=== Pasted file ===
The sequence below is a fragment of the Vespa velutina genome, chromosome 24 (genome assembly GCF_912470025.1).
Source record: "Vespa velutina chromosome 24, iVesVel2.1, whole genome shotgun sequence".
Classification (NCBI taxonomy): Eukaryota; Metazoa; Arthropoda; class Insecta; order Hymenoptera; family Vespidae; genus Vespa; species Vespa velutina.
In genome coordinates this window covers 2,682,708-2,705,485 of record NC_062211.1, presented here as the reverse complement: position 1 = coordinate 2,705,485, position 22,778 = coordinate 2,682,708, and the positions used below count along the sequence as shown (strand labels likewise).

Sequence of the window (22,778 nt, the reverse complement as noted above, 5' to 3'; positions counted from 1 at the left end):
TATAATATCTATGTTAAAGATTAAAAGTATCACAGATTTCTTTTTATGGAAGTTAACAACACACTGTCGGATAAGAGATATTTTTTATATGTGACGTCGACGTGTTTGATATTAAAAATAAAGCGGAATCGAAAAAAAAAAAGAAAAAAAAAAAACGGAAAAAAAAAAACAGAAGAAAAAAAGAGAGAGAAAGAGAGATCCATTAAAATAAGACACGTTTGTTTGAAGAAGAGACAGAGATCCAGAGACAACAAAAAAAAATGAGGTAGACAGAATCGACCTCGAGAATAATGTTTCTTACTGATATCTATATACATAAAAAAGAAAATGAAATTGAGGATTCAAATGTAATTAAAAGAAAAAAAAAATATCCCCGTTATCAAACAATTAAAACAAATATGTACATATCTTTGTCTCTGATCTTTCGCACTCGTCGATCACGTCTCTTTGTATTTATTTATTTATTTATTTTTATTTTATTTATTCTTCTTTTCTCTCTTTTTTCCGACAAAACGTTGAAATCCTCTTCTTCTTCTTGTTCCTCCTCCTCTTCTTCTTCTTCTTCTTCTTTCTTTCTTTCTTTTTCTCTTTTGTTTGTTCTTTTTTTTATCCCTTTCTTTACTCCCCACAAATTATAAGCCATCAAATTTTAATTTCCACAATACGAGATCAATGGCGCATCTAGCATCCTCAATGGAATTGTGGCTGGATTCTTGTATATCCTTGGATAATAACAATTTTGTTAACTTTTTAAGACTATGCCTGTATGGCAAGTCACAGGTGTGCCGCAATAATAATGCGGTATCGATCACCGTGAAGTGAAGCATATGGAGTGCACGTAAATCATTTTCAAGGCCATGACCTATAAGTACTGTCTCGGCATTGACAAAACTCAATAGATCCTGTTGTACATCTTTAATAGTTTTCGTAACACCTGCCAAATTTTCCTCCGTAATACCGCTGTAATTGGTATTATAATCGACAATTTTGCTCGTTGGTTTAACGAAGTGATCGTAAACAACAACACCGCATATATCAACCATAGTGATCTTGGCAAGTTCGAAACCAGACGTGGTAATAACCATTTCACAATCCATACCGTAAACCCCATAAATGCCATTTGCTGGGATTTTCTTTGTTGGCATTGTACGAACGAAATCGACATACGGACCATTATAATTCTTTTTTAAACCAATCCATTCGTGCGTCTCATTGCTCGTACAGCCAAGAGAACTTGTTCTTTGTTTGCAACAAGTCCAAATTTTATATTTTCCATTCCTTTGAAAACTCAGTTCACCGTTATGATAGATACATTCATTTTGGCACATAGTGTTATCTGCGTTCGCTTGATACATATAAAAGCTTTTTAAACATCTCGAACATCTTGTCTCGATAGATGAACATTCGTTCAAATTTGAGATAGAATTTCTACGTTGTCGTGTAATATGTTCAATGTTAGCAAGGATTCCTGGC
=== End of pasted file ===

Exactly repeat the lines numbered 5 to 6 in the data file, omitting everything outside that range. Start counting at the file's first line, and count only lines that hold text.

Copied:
Sequence of the window (22,778 nt, the reverse complement as noted above, 5' to 3'; positions counted from 1 at the left end):
TATAATATCTATGTTAAAGATTAAAAGTATCACAGATTTCTTTTTATGGAAGTTAACAACACACTGTCGGATAAGAGATATTTTTTATATGTGACGTCGACGTGTTTGATATTAAAAATAAAGCGGAATCGAAAAAAAAAAAGAAAAAAAAAAAACGGAAAAAAAAAAACAGAAGAAAAAAAGAGAGAGAAAGAGAGATCCATTAAAATAAGACACGTTTGTTTGAAGAAGAGACAGAGATCCAGAGACAACAAAAAAAAATGAGGTAGACAGAATCGACCTCGAGAATAATGTTTCTTACTGATATCTATATACATAAAAAAGAAAATGAAATTGAGGATTCAAATGTAATTAAAAGAAAAAAAAAATATCCCCGTTATCAAACAATTAAAACAAATATGTACATATCTTTGTCTCTGATCTTTCGCACTCGTCGATCACGTCTCTTTGTATTTATTTATTTATTTATTTTTATTTTATTTATTCTTCTTTTCTCTCTTTTTTCCGACAAAACGTTGAAATCCTCTTCTTCTTCTTGTTCCTCCTCCTCTTCTTCTTCTTCTTCTTCTTTCTTTCTTTCTTTTTCTCTTTTGTTTGTTCTTTTTTTTATCCCTTTCTTTACTCCCCACAAATTATAAGCCATCAAATTTTAATTTCCACAATACGAGATCAATGGCGCATCTAGCATCCTCAATGGAATTGTGGCTGGATTCTTGTATATCCTTGGATAATAACAATTTTGTTAACTTTTTAAGACTATGCCTGTATGGCAAGTCACAGGTGTGCCGCAATAATAATGCGGTATCGATCACCGTGAAGTGAAGCATATGGAGTGCACGTAAATCATTTTCAAGGCCATGACCTATAAGTACTGTCTCGGCATTGACAAAACTCAATAGATCCTGTTGTACATCTTTAATAGTTTTCGTAACACCTGCCAAATTTTCCTCCGTAATACCGCTGTAATTGGTATTATAATCGACAATTTTGCTCGTTGGTTTAACGAAGTGATCGTAAACAACAACACCGCATATATCAACCATAGTGATCTTGGCAAGTTCGAAACCAGACGTGGTAATAACCATTTCACAATCCATACCGTAAACCCCATAAATGCCATTTGCTGGGATTTTCTTTGTTGGCATTGTACGAACGAAATCGACATACGGACCATTATAATTCTTTTTTAAACCAATCCATTCGTGCGTCTCATTGCTCGTACAGCCAAGAGAACTTGTTCTTTGTTTGCAACAAGTCCAAATTTTATATTTTCCATTCCTTTGAAAACTCAGTTCACCGTTATGATAGATACATTCATTTTGGCACATAGTGTTATCTGCGTTCGCTTGATACATATAAAAGCTTTTTAAACATCTCGAACATCTTGTCTCGATAGATGAACATTCGTTCAAATTTGAGATAGAATTTCTACGTTGTCGTGTAATATGTTCAATGTTAGCAAGGATTCCTGGC